One of the is to improve writing scores. The professional learning community (PLC) groups at have taken that goal to heart, and made it the objective of its PLCs.
In this continuing series, Jefferson Patch takes a look at the PLC groups in all Jefferson’s schools, what they are doing and how they are doing it. We’ve looked at the and , and now , which houses third, fourth and fifth grade students in the Lake Hopatcong section of the township.
“We have three PLC teams in the school, and each year we’ve tried to do something a little bit different,” said Stanlick School principal Dr. Kelly Cooke. “For example, last year we grouped our teachers across grade level, and this year, we’ve changed that to group the teachers by grade level.”
Cooke said he is finding that keeping the teachers grouped by grade level has been beneficial.
“There’s more cohesion this year,” he said. “The teachers tend to collaborate more, because they are in classrooms near each other and they eat lunch together. They spend more time together than teachers at different grade levels.”
Besides that time, each PLC meets after school twice a month, one as part of the monthly designated faculty meeting.
However, Cooke noted that it’s not just same grade level teachers that collaborate.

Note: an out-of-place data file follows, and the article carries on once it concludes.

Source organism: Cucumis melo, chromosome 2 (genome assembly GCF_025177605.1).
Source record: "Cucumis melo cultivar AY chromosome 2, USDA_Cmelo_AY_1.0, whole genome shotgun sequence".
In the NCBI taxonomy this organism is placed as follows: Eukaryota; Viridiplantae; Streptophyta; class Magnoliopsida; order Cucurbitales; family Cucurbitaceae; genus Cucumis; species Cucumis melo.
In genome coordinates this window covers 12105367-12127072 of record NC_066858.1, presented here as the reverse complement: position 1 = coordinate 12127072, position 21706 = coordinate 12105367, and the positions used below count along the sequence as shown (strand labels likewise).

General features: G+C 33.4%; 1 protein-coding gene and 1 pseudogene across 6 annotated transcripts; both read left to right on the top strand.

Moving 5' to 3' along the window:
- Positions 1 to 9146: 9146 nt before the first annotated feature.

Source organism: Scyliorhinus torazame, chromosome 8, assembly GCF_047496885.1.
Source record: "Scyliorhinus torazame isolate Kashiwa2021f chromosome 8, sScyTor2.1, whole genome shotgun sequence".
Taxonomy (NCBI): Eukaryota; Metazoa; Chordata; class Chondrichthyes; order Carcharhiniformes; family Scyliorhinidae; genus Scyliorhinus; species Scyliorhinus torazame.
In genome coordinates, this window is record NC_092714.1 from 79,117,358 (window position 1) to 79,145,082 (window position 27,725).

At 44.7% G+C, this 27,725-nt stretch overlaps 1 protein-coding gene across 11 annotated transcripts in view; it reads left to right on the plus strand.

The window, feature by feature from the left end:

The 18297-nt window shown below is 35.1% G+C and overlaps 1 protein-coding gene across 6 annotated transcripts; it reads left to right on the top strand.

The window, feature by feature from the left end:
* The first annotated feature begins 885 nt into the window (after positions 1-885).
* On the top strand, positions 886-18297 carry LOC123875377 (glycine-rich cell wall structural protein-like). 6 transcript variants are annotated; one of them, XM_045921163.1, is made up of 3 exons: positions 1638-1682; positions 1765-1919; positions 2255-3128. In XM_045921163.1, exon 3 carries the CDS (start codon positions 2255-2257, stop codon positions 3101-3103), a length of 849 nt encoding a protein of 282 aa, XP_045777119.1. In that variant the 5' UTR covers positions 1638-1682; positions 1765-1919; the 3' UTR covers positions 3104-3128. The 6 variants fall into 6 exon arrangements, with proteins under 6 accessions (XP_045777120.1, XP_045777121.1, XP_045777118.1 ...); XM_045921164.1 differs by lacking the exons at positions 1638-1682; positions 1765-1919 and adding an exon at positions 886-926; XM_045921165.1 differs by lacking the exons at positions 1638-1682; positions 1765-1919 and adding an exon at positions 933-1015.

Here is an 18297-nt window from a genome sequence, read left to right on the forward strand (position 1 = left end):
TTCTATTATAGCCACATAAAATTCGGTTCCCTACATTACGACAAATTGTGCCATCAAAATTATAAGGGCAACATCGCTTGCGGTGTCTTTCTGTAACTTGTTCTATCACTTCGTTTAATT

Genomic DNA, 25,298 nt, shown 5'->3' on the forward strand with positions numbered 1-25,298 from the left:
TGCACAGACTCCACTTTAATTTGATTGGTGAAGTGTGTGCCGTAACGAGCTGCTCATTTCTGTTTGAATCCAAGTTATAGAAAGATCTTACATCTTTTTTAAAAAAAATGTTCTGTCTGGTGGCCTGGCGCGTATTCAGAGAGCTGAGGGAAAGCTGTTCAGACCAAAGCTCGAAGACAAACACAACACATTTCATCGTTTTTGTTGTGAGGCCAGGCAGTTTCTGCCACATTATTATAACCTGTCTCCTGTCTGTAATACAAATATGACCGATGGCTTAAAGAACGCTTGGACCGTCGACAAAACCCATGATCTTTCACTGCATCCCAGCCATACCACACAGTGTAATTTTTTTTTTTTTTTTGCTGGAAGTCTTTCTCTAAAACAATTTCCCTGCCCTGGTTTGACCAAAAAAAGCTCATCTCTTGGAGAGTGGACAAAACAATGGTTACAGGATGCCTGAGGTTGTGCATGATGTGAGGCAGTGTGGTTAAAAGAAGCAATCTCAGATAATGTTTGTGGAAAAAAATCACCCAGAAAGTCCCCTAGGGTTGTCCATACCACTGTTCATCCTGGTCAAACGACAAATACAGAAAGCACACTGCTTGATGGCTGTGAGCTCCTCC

“We have great teachers here who do a lot of work behind the scenes,” Cooke said. “They make copies of what they’re working on for each other, pass around ideas and help each other out all the time.”
All of the groups are looking at baseline writing scores and how the curriculum they teach overlaps with the district’s goals. They consistently review student essays to determine the best way to score them, Cooke said.
More specifically, the third grade goup is working on raising scores 5% from the baseline by raising writing quality.
The fourth grade group is looking to increase scores by increasing compositional risk. The group wants to help students use quotes, transitions, analogies, similes and metaphors to improve their writing.
In the fifth grade, the PLC group is looking to expand student proficiency in expository writing. They are using writing prompts to improve student skills.